Carcass Traits

Beef Cattle Carcass Traits and why you need them.

     Beef Cattle Carcass Traits are moderately to highly heritable. This means that the carcass characteristics of a bull will be passed on to his progeny, similar to average daily gain or weight per day of age. We also know that there is as much variation within a breed as there is between breeds.

     Backfat, ribeye area, and marbling are the major traits that should be assessed.

     Conformation means looking at the muscling and overall condition of the animal.

     All of these measurements and more can be determined with ease and are quite accurate with new ultrasound technologies. Gearld Fry is a certified ultrasound technician and offers this service, linear measuring, minerals, nutrition and plain cow sense in his consulting business. Contact him through his web site; Bovine Engineering.

     The fat measurement or fat depth gives an indication of the animal’s fleshing ability.

     Calves from a bull with no fat may finish too slowly in the feedlot and in females it is related to their ability to reach puberty at an early age, produce milk, rebreed and maintain a short calving interval. Excessive fat in a bull may result in reduced fertility if not managed properly. Extremely lean (high cutability) and extremely fat (low cutability) carcasses are not desirable. We should look for moderation.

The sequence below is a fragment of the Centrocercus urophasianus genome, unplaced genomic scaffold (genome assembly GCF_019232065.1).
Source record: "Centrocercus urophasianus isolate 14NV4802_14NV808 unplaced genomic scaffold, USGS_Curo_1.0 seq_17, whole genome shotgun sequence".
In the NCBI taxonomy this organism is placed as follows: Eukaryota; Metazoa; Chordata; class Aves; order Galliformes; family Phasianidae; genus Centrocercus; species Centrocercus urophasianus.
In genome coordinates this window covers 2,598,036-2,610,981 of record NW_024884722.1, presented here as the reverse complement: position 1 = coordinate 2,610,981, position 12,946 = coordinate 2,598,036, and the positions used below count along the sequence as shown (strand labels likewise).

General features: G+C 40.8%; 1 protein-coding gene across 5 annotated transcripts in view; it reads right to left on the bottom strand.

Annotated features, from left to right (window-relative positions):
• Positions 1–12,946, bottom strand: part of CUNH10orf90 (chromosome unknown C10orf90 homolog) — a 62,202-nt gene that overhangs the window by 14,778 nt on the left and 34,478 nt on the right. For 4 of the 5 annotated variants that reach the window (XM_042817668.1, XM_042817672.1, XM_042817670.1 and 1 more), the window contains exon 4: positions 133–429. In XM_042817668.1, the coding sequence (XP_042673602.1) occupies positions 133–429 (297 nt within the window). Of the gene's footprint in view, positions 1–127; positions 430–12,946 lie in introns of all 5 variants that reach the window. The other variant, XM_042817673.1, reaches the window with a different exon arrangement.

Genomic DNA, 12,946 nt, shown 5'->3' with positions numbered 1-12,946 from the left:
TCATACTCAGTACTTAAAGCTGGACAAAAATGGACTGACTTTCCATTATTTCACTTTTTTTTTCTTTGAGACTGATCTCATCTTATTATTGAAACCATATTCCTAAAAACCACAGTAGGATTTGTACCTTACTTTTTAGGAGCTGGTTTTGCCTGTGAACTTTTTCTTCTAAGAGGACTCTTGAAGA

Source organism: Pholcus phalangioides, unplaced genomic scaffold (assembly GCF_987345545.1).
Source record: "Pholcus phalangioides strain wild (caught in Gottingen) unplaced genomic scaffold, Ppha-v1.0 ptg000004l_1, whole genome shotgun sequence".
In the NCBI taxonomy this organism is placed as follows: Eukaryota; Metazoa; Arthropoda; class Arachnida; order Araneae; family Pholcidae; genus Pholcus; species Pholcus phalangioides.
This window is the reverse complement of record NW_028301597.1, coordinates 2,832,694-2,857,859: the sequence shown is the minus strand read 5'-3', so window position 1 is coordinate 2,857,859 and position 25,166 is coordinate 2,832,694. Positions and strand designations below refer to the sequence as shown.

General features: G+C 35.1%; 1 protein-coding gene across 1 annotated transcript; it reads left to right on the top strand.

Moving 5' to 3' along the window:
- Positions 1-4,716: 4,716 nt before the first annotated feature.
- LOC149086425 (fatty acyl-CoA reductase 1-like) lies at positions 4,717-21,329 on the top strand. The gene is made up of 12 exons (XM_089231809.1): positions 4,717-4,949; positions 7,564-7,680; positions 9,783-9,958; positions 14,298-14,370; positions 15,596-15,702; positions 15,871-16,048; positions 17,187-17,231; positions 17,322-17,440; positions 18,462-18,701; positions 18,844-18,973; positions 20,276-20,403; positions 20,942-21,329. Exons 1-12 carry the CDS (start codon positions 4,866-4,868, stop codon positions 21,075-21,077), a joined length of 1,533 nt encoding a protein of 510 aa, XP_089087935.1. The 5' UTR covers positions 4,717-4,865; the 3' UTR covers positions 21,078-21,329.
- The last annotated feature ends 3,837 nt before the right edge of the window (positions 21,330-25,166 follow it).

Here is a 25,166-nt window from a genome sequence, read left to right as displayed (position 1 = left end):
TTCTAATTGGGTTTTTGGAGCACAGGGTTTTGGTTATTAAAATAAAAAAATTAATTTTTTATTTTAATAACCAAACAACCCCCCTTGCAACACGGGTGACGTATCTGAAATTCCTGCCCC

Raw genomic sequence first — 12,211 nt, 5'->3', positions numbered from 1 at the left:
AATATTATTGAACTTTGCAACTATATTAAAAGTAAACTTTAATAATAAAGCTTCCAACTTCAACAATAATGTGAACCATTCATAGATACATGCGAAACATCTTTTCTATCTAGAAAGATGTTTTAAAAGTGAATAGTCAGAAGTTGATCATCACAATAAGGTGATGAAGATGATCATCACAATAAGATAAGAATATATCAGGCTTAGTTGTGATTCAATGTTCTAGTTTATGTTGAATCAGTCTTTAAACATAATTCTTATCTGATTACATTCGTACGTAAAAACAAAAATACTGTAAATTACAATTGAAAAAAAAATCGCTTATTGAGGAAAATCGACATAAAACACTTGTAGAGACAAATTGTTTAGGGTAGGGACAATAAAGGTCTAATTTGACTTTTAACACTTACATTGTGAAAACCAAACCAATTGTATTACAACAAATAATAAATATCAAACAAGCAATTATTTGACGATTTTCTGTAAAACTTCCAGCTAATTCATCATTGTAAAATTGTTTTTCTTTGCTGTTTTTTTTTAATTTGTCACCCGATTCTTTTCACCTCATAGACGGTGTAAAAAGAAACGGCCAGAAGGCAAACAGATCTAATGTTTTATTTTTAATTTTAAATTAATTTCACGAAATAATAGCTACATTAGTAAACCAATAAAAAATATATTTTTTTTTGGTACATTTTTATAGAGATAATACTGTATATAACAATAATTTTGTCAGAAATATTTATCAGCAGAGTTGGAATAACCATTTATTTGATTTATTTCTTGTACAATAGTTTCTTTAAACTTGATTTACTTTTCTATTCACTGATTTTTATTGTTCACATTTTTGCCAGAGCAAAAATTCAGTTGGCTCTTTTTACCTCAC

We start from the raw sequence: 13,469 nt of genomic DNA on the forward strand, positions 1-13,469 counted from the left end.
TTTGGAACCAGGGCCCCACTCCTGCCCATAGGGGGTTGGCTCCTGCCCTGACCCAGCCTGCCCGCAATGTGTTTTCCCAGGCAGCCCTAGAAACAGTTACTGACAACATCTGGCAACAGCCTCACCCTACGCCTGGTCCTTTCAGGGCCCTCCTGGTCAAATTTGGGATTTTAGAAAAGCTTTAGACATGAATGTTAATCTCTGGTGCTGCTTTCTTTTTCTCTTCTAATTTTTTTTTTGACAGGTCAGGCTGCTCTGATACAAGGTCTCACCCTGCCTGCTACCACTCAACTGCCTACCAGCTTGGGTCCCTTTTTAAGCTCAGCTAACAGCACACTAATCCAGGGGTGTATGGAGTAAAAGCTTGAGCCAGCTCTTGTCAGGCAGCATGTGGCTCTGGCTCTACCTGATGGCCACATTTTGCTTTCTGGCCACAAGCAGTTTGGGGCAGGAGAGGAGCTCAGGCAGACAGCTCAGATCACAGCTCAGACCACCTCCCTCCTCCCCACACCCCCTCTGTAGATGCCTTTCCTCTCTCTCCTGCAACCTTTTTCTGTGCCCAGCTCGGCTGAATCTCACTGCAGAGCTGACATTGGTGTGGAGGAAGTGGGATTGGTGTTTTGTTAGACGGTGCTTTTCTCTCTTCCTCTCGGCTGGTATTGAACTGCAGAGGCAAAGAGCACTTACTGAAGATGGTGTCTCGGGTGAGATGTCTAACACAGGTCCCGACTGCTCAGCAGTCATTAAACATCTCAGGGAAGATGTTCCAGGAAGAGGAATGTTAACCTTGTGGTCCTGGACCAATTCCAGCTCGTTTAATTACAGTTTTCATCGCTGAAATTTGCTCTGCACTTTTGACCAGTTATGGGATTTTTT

Overall carcass muscling can be determined by looking at the ribeye area. Ribeye area is influenced by body weight and the heaviest bull often has the largest ribeye, so the score should be weight adjusted?

     Marbling is an important consideration in determining quality grade. Again, there can be large differences between and within breeds. Management (feeding) only slightly affects marbling and it is predominantly genetically influenced, although certain implant strategies may also have a marked effect on marbling and intramuscular fat deposition. In value-based marketing, marbling has merit on its own, but must be considered in combination with other carcass traits. The most desirable carcasses are choice grade or higher, which takes into account marbling.

     The importance of production and carcass trait information is very significant. Producers who can provide this to clients or potential buyers will have a greater opportunity for increased profits than those who continue to breed their calves with a disregard for, or an understanding of their animals genetic potential.

     When a consumer goes in to purchase a new pickup, they go to a dealer with an understanding of what they are after. Much of this is based on performance and service records provided by consumer reports or word of mouth (reputation). The dealer unfolds for their benefit a history of the model, specifications, testimonials and other relevant information in an effort to convince them of the necessity to own that particular vehicle. This is marketing. The more information provided, the greater the likelihood a purchase will occur from him. Ranchers and cattlemen can learn from this example. Provide good solid information to your customers and if it is a quality product, they will return because of the opportunity for profit.

     Building a solid herd with sound genetics is not a random event. It requires using all the tools available to produce an animal that will meet today’s consumer demand. It also requires the ability to change and continually look for opportunities. By knowing the potential of your herd you will be more able to make management decisions that will maintain or enhance profitability in a very competitive industry.